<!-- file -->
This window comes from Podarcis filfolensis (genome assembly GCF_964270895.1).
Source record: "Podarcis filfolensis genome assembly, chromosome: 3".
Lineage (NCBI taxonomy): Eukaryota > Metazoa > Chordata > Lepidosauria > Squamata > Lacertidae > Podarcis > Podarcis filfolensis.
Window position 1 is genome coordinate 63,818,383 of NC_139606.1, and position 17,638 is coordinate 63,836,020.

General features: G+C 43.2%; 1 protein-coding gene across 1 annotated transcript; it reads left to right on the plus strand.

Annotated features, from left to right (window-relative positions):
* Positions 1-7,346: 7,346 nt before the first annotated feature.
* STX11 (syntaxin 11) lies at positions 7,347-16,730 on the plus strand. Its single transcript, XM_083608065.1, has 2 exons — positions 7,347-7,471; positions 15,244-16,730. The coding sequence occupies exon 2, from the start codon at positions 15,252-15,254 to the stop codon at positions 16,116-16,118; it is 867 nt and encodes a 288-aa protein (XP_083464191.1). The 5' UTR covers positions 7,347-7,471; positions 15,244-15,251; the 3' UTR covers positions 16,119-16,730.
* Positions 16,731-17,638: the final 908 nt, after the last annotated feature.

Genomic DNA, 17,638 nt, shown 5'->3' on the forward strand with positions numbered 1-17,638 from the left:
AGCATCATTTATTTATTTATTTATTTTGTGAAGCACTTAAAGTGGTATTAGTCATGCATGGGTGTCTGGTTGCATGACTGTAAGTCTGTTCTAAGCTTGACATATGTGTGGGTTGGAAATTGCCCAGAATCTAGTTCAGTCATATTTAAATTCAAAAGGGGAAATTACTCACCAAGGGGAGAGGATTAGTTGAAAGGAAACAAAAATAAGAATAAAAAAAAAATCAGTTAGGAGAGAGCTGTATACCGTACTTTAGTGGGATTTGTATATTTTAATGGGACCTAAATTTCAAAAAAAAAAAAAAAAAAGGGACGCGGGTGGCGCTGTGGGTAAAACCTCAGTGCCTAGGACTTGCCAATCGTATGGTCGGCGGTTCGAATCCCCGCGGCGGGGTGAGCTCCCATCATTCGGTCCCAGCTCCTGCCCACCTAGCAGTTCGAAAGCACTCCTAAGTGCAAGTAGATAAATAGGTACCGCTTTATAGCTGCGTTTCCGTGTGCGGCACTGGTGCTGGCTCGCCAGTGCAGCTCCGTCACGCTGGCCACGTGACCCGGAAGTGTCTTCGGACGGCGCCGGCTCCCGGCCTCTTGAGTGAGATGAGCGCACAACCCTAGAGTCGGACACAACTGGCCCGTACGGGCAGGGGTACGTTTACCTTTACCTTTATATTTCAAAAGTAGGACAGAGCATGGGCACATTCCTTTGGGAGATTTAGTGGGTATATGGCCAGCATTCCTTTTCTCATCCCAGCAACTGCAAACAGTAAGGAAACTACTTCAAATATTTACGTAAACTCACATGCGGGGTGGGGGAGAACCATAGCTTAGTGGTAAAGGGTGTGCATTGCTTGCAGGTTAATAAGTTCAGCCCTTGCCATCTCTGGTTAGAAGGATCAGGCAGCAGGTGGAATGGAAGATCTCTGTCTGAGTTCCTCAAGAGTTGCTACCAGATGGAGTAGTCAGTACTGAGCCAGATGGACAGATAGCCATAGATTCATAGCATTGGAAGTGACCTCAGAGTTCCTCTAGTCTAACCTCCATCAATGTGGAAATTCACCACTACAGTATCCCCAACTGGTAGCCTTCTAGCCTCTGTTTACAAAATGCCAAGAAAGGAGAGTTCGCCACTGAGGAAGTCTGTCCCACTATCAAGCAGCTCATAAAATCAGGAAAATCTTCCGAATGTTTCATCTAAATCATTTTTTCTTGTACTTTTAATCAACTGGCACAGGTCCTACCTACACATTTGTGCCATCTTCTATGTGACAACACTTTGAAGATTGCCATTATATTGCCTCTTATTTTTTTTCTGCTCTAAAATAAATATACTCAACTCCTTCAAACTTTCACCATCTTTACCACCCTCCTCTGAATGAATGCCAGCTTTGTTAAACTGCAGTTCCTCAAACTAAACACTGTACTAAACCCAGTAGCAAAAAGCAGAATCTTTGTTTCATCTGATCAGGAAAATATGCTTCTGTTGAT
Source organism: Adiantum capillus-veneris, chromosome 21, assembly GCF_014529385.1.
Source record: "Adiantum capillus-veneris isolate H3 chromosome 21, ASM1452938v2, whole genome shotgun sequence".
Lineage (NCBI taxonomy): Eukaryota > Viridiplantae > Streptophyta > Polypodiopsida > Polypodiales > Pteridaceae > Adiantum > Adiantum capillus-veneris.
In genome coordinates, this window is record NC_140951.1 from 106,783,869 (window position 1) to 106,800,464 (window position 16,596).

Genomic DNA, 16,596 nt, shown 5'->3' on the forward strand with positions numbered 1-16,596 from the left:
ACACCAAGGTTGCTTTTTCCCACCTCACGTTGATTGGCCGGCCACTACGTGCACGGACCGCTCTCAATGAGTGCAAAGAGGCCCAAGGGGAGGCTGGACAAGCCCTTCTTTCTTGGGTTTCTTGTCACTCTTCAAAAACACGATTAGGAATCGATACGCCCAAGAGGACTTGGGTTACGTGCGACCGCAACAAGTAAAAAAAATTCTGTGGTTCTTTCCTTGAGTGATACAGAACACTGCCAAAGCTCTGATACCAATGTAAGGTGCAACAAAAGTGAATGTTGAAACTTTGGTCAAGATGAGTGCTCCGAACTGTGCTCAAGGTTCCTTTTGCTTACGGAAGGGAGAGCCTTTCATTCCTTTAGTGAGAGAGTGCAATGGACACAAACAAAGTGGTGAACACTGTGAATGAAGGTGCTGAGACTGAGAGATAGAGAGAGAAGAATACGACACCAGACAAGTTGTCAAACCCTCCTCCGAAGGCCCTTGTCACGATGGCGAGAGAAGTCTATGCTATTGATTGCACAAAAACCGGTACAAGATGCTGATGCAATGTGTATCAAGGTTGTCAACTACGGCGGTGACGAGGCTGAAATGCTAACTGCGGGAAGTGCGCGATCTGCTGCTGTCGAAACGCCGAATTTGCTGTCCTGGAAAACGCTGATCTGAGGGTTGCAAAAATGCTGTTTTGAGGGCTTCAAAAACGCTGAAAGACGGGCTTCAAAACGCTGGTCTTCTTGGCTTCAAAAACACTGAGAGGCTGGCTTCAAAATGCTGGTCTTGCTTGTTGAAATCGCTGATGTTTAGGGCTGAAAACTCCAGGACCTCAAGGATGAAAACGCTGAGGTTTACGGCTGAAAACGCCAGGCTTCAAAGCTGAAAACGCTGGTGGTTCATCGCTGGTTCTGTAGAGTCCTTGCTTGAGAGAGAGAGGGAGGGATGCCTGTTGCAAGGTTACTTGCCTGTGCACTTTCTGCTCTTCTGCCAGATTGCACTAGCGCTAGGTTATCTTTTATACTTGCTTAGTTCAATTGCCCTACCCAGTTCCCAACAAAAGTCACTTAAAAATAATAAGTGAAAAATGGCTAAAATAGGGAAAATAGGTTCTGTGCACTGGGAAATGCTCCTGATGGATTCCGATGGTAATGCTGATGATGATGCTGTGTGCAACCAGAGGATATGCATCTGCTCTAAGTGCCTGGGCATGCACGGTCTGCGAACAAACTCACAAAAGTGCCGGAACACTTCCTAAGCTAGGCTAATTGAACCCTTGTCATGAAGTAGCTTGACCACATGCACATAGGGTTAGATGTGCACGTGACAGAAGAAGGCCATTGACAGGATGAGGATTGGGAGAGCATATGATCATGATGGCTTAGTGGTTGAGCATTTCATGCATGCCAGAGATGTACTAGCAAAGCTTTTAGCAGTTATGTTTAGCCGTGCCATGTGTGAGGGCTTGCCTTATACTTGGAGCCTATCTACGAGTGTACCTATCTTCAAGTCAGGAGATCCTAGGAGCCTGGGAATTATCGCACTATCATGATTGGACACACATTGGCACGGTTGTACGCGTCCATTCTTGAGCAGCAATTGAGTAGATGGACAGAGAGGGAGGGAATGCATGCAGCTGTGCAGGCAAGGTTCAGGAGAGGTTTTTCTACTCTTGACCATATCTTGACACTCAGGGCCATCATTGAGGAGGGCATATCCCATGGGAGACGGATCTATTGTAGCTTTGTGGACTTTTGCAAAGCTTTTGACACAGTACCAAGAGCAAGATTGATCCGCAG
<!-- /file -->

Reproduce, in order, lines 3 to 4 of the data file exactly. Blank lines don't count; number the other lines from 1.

Lineage (NCBI taxonomy): Eukaryota > Metazoa > Chordata > Lepidosauria > Squamata > Lacertidae > Podarcis > Podarcis filfolensis.
Window position 1 is genome coordinate 63,818,383 of NC_139606.1, and position 17,638 is coordinate 63,836,020.